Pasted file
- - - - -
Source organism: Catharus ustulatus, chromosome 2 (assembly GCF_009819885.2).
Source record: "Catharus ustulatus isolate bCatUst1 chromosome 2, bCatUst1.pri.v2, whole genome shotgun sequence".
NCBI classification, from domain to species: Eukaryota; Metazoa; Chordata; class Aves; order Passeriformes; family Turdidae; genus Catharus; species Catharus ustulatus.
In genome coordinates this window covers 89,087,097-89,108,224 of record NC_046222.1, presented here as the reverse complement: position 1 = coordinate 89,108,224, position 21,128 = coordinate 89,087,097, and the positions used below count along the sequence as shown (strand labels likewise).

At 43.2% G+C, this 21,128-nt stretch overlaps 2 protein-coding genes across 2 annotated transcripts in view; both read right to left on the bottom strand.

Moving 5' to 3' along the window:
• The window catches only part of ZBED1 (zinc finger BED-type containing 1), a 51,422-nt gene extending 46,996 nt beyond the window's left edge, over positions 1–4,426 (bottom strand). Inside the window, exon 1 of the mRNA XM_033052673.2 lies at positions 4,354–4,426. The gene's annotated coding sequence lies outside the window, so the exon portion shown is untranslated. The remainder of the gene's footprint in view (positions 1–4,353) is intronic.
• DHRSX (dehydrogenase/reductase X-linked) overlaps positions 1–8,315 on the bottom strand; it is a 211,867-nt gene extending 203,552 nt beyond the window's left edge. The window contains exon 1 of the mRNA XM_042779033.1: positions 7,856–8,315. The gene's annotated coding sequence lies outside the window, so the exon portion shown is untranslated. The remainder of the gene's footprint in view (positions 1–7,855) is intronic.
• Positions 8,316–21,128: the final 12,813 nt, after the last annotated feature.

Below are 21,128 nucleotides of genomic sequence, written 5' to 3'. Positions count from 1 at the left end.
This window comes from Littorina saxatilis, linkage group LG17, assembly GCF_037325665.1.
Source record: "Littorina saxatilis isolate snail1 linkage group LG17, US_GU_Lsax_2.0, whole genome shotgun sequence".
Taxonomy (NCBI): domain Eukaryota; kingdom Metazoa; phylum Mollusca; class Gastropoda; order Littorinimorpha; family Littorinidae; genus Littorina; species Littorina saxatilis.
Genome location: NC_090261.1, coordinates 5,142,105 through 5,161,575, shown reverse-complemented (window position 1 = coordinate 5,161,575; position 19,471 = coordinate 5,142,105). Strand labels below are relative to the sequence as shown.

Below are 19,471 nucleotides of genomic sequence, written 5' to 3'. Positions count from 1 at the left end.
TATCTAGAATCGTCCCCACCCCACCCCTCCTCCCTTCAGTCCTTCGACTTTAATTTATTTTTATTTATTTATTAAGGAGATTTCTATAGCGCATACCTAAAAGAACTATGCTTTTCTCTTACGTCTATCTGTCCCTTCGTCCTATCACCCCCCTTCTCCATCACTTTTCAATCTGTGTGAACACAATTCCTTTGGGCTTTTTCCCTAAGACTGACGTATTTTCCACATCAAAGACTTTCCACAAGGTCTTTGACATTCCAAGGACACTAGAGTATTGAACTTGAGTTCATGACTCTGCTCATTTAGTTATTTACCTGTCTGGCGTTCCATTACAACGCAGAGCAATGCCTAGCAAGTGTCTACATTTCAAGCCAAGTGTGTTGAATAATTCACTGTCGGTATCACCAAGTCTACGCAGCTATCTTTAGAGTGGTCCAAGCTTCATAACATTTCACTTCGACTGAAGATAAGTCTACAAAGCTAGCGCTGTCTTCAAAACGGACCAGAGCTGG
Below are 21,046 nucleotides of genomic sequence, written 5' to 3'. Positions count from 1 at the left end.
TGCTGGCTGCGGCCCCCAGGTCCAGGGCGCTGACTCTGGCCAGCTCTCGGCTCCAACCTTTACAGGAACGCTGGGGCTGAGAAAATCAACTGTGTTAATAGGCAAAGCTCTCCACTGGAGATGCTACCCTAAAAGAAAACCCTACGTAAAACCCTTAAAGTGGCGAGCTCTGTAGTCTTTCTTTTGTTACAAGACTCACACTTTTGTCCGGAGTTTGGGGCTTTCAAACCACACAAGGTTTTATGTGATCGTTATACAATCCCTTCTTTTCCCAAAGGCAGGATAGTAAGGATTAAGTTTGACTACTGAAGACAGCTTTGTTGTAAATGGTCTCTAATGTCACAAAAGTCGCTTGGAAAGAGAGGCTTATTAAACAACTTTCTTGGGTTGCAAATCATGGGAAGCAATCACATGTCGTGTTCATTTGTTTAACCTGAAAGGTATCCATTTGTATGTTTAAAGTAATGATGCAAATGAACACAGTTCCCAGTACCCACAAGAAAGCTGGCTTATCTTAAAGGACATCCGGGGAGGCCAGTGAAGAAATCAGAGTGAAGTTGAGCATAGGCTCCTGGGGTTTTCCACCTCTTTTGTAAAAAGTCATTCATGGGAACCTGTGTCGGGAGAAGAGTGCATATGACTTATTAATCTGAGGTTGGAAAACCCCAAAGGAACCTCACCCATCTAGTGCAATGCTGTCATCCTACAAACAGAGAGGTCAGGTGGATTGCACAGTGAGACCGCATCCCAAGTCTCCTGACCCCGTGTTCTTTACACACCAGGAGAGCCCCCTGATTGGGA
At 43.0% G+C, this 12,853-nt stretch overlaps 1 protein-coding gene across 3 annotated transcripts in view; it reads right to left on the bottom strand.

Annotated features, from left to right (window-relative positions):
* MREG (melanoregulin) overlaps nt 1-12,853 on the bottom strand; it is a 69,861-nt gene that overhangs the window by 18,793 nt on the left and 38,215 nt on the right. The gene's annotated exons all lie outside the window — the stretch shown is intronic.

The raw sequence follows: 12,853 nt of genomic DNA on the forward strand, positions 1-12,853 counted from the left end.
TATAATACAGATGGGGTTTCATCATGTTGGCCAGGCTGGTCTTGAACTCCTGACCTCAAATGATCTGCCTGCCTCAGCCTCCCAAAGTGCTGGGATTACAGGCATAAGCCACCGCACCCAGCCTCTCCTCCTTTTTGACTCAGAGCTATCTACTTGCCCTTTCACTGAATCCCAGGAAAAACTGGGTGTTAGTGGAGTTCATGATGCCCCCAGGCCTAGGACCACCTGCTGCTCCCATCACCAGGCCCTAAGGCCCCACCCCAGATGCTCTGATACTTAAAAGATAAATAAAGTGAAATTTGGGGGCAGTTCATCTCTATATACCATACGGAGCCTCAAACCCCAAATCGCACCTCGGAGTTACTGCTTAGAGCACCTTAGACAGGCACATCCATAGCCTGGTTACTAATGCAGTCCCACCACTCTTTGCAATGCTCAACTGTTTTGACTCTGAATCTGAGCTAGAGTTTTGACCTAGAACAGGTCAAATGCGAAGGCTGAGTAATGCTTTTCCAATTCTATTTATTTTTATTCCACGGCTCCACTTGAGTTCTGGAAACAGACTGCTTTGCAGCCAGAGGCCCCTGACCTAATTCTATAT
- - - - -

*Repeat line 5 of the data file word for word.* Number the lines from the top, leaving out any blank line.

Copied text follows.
At 43.2% G+C, this 21,128-nt stretch overlaps 2 protein-coding genes across 2 annotated transcripts in view; both read right to left on the bottom strand.